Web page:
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All we need to do is step aside

Announcing six new poems by Sean Prentiss, inspired by Woodbury Mountain Wilderness Preserve

NEWT participates in a collaborative project called Writing the Land, which pairs poets with protected lands. Poets are invited to spend time in Nature with the unique wonders of conserved landscapes to inspire all-new poems. The project is described as “an attempt to honor nature and our relationship with it in a way that is as equitable and transparent as it is deep and entangled.”

Poet Sean Prentiss has shared six new poems written during his time in residency at our Ambassador preserve in Vermont, Woodbury Mountain Wilderness Preserve. His new poems highlight the a depth and wisdom that are at times bold, as with “This Mountain Cares Nothing,” and at other times calm and lyrical, as with “Aging Tree in Sunlight in a Wilderness Preserve.”

Woodbury Mountain Wilderness Preserve protects vast, carbon-rich forests and wetlands in Vermont and more than 39 miles of headwater streams. At 6,098 acres, it is the largest non-governmental wilderness area in the state of Vermont. Learn more about this Preserve here.

It is our pleasure to share this series of poems with you.

A photo of a forest in the wintertime with snow on the ground.

Natural Climate Solution

by Sean Prentiss

The maturing forests of

Woodbury Mountain clutch

five hundred thousand tons

of carbon within heartwood

otherwise to be chainsawed

back into our atmosphere if

we only dreamed in log length.

Instead, if we dream this forest

into forever-wild, another

six hundred thousand tons of

carbon will be inhaled by

matured forests. A natural climate

solution requiring nothing more

than for you and you and me

to step back, do nothing, allow

this mountain preserve, these

trees, to age into old growth.

A photo of a snowy forest.

This Mountain Cares Nothing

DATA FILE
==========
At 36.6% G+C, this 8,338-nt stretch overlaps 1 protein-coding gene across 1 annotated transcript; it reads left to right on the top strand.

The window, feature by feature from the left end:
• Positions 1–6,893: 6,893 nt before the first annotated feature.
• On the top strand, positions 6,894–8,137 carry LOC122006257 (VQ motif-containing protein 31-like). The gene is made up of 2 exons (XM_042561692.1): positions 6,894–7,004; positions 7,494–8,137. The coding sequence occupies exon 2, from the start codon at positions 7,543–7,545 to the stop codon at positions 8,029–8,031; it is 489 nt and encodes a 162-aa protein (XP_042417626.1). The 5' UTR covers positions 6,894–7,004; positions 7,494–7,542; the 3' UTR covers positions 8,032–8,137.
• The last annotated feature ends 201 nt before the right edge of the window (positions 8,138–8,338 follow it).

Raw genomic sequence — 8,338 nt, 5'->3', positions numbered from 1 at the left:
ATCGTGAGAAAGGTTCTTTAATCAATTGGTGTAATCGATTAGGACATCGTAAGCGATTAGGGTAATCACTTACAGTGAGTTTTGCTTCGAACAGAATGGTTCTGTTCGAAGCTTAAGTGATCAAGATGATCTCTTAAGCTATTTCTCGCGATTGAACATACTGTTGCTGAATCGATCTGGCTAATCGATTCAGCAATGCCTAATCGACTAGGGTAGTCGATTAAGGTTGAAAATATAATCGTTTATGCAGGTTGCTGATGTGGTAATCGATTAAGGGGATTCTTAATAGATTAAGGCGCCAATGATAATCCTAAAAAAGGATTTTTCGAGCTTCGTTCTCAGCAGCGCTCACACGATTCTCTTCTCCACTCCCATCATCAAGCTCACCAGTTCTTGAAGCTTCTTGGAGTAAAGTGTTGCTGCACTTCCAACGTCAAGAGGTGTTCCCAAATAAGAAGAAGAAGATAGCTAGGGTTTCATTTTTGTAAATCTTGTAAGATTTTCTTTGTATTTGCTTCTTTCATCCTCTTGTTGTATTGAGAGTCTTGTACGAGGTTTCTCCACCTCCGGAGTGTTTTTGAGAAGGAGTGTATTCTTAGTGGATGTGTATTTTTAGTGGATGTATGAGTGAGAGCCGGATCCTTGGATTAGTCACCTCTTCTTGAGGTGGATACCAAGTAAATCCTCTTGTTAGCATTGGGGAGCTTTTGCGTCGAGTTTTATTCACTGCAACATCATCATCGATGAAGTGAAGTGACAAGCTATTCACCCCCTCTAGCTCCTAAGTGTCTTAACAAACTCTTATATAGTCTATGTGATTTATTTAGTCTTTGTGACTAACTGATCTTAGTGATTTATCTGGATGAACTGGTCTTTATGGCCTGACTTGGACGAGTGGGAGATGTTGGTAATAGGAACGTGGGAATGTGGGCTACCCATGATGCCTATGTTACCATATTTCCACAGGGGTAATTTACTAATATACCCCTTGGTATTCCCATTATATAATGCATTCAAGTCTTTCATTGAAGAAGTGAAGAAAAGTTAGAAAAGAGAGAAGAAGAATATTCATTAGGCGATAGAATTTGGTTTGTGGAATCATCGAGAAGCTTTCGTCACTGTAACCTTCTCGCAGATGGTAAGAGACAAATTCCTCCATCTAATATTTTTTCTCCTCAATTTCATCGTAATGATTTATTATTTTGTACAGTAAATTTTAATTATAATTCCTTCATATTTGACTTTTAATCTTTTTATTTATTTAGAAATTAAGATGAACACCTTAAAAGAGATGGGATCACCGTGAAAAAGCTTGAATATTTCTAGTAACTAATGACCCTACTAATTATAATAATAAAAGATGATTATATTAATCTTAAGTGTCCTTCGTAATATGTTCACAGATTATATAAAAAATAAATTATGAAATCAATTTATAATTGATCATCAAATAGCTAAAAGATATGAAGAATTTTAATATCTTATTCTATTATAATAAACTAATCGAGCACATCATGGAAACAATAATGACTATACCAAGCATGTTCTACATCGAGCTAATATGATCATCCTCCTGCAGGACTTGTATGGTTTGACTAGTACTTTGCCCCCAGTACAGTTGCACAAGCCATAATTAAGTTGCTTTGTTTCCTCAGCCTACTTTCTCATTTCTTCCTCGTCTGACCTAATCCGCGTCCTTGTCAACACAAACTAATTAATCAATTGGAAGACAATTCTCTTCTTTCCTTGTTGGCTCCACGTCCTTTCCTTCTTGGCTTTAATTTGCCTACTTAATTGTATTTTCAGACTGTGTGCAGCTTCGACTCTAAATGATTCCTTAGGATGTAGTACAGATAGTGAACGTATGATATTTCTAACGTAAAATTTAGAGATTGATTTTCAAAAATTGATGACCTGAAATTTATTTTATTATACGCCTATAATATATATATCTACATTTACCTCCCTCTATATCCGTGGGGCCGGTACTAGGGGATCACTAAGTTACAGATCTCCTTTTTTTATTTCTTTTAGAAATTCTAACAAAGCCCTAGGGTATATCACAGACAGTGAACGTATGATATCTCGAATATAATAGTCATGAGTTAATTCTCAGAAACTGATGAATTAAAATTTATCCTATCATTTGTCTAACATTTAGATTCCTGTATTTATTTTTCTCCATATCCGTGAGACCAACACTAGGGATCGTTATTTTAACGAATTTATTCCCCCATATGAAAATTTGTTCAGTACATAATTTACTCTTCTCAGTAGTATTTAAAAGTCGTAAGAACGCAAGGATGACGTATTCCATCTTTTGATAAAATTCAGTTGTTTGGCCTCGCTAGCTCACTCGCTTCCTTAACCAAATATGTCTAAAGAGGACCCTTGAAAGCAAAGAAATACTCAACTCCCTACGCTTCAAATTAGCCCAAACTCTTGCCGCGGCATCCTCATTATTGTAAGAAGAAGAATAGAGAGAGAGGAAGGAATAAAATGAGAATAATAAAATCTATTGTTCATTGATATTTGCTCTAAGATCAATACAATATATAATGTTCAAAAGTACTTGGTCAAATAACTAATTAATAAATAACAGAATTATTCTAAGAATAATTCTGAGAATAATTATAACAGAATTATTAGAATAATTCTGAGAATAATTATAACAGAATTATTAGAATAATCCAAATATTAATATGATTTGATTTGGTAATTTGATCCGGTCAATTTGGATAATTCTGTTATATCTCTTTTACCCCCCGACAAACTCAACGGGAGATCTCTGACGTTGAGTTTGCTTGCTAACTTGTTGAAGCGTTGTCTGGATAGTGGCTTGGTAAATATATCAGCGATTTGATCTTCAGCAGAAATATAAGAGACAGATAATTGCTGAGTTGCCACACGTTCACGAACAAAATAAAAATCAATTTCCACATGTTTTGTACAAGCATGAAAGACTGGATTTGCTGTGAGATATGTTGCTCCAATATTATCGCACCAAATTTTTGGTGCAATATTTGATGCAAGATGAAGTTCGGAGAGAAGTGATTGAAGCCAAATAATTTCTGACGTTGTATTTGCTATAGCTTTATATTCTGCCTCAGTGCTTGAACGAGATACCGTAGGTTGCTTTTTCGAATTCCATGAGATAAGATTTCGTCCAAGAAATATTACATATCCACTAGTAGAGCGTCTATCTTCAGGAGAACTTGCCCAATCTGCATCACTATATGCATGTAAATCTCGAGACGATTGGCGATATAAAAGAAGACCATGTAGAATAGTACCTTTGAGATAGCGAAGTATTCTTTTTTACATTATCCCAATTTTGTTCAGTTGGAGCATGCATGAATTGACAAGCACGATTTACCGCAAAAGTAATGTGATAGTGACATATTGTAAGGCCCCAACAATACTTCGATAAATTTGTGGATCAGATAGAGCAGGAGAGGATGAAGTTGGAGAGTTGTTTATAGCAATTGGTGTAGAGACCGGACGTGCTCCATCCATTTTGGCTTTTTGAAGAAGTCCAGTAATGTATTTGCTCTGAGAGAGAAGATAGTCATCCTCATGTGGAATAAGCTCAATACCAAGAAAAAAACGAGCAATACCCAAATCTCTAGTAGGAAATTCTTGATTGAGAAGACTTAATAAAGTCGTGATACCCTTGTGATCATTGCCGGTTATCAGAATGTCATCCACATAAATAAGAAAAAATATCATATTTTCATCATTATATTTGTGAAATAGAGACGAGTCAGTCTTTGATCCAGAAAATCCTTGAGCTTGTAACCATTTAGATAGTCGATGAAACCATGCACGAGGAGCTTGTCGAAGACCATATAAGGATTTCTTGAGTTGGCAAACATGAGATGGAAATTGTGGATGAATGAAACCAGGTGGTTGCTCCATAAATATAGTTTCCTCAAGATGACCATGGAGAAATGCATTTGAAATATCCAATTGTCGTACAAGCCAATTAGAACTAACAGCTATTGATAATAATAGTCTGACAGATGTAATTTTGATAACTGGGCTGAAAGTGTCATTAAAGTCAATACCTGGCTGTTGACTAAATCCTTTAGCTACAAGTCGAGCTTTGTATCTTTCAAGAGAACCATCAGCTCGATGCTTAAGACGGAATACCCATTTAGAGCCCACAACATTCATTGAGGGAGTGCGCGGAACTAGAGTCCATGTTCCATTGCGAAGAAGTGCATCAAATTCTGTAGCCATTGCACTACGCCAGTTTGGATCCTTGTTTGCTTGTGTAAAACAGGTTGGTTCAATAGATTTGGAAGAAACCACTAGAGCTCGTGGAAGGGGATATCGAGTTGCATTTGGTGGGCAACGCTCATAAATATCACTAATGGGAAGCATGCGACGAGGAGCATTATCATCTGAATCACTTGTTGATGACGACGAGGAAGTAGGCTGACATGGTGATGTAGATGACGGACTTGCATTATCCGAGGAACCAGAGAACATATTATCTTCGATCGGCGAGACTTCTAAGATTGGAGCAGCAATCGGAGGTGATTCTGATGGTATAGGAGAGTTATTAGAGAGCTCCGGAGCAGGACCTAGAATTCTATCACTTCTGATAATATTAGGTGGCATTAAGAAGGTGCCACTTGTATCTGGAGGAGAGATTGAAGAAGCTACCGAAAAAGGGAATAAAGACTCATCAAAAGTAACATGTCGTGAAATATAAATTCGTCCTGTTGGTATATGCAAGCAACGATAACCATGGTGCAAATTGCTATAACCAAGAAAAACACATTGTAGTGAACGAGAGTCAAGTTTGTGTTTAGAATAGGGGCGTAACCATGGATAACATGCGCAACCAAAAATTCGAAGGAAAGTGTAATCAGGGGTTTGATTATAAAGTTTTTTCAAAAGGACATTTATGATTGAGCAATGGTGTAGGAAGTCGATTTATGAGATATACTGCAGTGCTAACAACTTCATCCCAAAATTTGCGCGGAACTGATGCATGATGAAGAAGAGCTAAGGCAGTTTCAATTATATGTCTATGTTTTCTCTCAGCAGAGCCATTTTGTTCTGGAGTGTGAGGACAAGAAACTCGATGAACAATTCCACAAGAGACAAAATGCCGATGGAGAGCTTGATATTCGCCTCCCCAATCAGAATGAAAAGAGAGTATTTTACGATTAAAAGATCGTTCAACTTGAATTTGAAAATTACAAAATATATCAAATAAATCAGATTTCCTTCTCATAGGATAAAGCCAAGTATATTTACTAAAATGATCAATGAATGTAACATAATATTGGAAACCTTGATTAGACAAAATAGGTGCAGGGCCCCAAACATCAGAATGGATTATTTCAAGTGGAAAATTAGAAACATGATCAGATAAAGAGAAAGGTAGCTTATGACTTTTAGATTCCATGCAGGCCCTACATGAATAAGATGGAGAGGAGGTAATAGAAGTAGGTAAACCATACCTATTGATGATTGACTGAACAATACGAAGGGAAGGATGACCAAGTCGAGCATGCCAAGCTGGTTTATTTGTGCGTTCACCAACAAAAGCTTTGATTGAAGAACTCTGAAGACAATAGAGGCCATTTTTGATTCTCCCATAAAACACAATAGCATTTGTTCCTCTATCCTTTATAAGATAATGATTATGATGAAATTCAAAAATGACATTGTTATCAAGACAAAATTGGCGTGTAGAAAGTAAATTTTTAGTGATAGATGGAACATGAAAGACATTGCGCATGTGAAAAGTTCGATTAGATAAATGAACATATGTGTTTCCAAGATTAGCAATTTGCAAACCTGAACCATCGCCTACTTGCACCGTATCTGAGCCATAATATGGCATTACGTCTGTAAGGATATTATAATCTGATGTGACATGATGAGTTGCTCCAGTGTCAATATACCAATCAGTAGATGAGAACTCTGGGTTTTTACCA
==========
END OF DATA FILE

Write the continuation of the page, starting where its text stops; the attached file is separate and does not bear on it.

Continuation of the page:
by Sean Prentiss

This mountain traverses into four towns—
Worchester, Woodbury, Elmore,
and Hardwick.

The mountain knows these are false borders,
lines drawn to feel as if
we control what is most wild.

Woodbury Mountain cares nothing
about us. It does what it does, and we pretend
to have some say in its existence.

World Grow Wild

by Sean Prentiss

These maples, beech, ash,

white pines, hemlock,

and birches through

photosynthesis inhale

carbon dioxide from our

humid air, fix it to their sugars,

release oxygen,

converting carbon into

their living being,

into their growing biomass

till they die, rot,

fall to the slopes of

Woodbury Mountain.

There is no better

carbon capture technology

in the world

than these trees slowly sinking

roots into soil,

slowly reach toward

our sky, leaves blooming

out in greedy grabs

for all the carbon

we would love to rid

ourselves of.

All we need to do is step aside

and let this world grow wild. 


by Sean Prentiss

These mornings, fog obscures the peak,

sags low, veils the twin waterfalls,

recharged by September’s steady rain.

Fog moves as if alive, slowly rising, falling,

dissipating, gathering, obscuring. It turns

this mountain into something fractured,

piecemeal, mysterious. I gaze up, into

fog’s obscurity, and see Woodbury

Mountain as if for the first time.

A photo of people walking through a snowy forest.

Aging Tree in Sunlight in a Wilderness Preserve

by Sean Prentiss

Upper branches

of old maple

grab toward

dawn glistening

upon autumn’s bark.

It is a dream to know

this maple will stretch

for the suns of all seasons

till it ages, withers, weakens,

just as I am doing.

It and me, we will die here

in the place of our roots.

Let us die the way we are

meant to, roots rotting,

bodies decomposing back

into the soils of our home.

A photo of a snowy forest.

And Still

by Sean Prentiss

This morning, as with every morning, our sun first gently settles upon the highest crests of Woodbury Mountain. This morning, as with every morning, our sun slowly pours itself lower upon the slopes and rock faces of Woodbury Mountain. This morning, as every morning, our sun settles itself upon the valley floor and then migrates west until it reaches this house where I am finally illuminated in late sunlight.

All of this happens this morning and every morning and will continue until I am buried nearby, until this house crumbles into earth, until these white pines and sugar maples tumble home and decompose, until this mountain range, already half a gigaannum old and weary, erodes itself into plains and prairie, and still our sun, this morning as with every morning, will shine upon our Woodbury Mountain wildness.

Photography by Sophi Veltrop